Policymakers Should Not Add Trillions to the Debt through New Cap Deal

For Immediate Release:

House Budget Committee Chairman John Yarmuth (D-KY) released details of a plan Tuesday to forgo consideration of a budget resolution and instead raise current law discretionary spending caps for Fiscal Years 2020 and 2021 by over $350 billion – a change that could cost roughly $2 trillion over a decade. The following is a statement from Maya MacGuineas, president of the Committee for a Responsible Federal Budget:

It is unacceptable that the House Budget Committee is refusing to consider a budget and inexcusable that they are instead pursuing massive spending hikes.

Any budget deal should set discretionary spending levels that are realistic, affordable, and, most importantly, fully offset. What the House is now considering would cost hundreds of billions of dollars over the next two years and could ultimately add trillions to the debt if not paid for.

Congress must not repeat the mistakes made with last year’s debt-busting Bipartisan Budget Act by extending huge unpaid-for spending hikes. Nor should they consider any effort to circumvent the caps by classifying ordinary expenditures as war spending as proposed in the President’s budget.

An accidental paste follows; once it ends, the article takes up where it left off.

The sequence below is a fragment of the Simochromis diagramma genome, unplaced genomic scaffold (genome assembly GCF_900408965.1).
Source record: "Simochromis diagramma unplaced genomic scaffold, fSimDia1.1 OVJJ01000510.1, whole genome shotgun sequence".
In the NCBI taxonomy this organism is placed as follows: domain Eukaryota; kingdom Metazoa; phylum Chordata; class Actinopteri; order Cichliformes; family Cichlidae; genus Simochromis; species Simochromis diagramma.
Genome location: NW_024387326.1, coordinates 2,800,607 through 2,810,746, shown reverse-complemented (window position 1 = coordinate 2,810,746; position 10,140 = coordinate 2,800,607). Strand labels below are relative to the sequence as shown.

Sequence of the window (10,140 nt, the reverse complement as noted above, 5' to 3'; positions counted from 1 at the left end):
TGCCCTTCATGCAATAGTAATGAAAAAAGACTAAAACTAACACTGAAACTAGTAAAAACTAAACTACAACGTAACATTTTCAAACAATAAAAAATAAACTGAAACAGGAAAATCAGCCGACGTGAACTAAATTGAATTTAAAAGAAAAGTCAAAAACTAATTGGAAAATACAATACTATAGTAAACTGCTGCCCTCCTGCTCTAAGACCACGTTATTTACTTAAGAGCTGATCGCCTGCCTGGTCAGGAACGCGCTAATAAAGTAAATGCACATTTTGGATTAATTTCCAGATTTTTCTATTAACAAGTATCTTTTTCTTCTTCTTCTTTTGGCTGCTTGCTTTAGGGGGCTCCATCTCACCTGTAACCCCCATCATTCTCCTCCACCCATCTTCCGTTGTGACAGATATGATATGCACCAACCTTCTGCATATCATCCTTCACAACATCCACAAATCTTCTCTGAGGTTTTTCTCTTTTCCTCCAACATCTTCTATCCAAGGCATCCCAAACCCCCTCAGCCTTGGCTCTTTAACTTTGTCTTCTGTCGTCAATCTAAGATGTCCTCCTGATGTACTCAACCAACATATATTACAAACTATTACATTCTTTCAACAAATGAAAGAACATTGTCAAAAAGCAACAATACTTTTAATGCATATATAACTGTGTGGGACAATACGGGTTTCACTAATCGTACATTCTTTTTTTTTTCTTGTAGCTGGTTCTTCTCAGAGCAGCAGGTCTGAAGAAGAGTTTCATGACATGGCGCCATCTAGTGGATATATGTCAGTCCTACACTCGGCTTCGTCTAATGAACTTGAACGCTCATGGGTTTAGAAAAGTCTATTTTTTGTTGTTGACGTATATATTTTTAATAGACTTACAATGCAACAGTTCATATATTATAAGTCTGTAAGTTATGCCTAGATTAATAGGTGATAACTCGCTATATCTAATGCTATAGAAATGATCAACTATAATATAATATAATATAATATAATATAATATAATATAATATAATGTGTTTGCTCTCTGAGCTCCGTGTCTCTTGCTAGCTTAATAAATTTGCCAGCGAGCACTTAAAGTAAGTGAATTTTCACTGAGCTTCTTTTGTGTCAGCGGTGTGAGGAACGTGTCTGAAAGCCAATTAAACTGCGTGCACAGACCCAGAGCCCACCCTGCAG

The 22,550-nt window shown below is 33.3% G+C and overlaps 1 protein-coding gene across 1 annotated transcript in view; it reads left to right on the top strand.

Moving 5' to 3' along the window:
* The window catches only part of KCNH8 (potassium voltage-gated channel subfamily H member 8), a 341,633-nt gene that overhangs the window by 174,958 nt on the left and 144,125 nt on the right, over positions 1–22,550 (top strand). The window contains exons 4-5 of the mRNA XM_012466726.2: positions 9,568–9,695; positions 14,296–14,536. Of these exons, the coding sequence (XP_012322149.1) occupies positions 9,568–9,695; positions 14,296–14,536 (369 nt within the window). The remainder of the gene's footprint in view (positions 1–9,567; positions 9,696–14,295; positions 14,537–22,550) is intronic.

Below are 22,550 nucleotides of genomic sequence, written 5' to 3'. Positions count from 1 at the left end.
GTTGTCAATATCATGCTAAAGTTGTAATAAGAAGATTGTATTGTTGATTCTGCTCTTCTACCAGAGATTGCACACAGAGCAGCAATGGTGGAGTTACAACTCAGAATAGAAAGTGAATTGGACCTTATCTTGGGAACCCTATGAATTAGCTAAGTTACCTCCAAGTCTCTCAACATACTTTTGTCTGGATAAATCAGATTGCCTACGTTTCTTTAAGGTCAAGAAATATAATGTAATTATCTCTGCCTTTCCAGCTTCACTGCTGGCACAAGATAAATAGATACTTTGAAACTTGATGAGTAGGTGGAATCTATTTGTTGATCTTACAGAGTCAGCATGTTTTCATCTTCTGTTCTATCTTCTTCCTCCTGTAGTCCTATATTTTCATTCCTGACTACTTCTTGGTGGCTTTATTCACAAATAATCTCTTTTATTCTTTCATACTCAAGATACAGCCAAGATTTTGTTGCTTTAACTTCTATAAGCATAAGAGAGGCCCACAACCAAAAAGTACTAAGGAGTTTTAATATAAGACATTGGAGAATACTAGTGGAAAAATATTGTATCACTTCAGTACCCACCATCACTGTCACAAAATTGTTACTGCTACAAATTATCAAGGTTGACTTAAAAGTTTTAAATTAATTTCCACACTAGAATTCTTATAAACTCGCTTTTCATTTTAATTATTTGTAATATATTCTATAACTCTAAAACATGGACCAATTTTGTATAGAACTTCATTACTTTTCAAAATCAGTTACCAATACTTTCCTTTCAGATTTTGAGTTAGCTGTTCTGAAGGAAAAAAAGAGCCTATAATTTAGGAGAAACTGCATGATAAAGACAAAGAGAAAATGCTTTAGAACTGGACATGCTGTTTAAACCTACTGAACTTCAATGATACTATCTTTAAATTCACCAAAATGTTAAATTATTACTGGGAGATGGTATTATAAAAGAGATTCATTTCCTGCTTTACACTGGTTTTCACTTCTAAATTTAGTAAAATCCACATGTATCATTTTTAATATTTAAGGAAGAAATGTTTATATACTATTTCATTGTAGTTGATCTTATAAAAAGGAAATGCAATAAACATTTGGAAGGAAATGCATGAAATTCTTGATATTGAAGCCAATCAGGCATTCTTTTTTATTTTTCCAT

Failure to pass a budget means that Congress will never have to wrestle with the necessary tradeoffs when deciding spending levels. The result is likely to be the return of trillion-dollar deficits by next year.

It is time to pump the brakes on another deficit-fueled spending spree and first put forth a responsible budget that addresses our unsustainable path toward record debt.

Budgeting is not as easy as running up the credit card, but it is the most basic function of responsible governing. We need a blueprint on how these spending hikes fit into the bigger fiscal picture.

With debt already at massive levels, we cannot afford to pile huge new spending on top of deep tax cuts on top of rapidly growing health and retirement costs. Something will have to give – hopefully, it’s not our economic future.


For more information contact Patrick Newton, press secretary, at newton@crfb.org.